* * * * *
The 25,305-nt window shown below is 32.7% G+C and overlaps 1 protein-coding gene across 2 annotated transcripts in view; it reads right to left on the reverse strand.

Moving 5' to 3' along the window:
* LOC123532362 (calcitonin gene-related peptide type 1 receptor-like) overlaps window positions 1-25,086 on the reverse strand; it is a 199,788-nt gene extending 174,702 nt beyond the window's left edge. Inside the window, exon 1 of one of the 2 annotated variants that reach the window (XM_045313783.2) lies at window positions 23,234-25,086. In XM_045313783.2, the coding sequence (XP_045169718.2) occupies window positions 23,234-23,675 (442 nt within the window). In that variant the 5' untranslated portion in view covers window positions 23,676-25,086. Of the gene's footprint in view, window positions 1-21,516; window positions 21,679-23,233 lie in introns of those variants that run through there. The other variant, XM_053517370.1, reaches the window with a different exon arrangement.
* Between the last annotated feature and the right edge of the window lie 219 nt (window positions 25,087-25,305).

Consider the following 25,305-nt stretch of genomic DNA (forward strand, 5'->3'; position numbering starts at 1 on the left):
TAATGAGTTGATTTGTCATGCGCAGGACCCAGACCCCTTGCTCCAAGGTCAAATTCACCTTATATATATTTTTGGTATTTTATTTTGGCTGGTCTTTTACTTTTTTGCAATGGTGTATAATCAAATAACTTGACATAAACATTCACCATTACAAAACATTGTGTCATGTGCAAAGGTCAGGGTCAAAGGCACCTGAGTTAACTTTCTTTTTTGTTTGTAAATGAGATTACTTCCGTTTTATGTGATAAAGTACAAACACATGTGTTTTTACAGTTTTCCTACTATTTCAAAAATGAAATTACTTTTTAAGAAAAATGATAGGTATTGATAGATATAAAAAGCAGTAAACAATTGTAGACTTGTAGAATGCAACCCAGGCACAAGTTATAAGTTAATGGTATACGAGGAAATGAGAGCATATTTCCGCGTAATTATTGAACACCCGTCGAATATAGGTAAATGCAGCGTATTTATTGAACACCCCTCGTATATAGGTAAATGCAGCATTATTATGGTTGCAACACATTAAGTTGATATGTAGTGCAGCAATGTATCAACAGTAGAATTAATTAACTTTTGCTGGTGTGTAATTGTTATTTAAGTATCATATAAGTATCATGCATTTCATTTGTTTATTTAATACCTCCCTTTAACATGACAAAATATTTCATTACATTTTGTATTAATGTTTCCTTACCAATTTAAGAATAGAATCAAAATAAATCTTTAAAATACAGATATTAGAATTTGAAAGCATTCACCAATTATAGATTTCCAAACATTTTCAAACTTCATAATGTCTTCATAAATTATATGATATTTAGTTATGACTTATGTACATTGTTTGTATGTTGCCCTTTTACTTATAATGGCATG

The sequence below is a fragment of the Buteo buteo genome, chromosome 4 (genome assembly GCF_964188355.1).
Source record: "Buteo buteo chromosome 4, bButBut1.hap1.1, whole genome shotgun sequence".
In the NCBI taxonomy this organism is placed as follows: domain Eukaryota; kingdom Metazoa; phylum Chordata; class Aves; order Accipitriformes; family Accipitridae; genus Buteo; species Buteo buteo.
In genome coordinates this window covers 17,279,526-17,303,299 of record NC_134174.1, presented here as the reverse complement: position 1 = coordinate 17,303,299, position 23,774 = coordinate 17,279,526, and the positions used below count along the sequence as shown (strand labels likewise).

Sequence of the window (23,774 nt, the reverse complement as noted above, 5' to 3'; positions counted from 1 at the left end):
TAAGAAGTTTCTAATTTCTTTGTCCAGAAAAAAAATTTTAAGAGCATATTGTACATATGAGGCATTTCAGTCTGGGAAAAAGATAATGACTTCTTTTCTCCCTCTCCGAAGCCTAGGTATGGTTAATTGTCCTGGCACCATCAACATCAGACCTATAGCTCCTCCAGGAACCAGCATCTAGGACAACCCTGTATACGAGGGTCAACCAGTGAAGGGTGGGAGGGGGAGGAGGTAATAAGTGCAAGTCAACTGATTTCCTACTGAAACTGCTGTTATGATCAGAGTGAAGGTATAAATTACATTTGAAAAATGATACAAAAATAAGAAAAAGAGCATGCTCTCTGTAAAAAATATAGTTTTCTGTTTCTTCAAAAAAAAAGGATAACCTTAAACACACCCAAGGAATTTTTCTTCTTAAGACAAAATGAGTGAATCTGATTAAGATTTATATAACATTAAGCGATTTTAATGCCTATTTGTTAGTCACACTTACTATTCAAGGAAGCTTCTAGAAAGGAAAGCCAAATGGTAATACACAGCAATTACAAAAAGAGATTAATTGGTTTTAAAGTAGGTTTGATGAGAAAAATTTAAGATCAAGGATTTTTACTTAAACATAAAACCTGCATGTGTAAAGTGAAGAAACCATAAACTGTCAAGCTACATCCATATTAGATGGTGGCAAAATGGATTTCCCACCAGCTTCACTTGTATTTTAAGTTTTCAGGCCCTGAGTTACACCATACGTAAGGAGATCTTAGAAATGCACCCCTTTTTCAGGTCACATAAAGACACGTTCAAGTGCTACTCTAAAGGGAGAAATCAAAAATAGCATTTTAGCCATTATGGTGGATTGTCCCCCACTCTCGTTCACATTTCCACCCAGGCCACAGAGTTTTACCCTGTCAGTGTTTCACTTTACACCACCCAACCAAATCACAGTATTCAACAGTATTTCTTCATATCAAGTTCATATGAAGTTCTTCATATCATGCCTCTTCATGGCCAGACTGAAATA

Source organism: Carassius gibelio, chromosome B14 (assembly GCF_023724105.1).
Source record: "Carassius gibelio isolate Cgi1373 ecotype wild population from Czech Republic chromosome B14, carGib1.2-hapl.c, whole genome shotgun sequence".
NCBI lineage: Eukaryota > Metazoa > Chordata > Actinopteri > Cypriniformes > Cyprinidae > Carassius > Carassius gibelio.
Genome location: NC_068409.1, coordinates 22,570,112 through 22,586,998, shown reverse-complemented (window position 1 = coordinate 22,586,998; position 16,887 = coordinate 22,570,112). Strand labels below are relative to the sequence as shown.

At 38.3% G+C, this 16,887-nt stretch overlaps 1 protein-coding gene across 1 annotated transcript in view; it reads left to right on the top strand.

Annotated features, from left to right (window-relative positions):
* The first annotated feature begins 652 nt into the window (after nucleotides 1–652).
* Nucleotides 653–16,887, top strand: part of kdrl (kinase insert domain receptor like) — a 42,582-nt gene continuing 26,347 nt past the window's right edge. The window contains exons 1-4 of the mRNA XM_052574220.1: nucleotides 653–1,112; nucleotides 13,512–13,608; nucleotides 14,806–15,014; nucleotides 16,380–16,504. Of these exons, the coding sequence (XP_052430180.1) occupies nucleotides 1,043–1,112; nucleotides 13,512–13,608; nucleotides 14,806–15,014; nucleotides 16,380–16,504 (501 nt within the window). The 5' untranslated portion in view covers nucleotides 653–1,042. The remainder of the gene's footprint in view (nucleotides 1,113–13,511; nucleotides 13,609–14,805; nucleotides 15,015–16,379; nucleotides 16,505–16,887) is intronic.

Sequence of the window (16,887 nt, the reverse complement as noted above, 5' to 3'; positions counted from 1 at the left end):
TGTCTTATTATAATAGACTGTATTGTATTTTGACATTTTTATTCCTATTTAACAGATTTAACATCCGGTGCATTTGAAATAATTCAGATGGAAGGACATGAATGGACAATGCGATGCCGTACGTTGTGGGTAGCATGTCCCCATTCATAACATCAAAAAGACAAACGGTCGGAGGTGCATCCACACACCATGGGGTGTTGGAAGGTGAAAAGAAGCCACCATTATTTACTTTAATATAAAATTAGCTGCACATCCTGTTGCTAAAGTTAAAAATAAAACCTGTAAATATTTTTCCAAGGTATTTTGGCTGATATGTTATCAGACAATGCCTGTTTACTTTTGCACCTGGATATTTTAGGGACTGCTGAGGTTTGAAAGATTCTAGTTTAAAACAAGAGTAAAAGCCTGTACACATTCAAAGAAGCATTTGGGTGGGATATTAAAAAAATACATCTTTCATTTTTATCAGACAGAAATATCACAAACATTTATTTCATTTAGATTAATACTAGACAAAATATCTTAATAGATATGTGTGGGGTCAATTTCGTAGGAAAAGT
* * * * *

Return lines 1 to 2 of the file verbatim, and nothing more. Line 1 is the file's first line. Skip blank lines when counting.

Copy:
The 25,305-nt window shown below is 32.7% G+C and overlaps 1 protein-coding gene across 2 annotated transcripts in view; it reads right to left on the reverse strand.

Moving 5' to 3' along the window: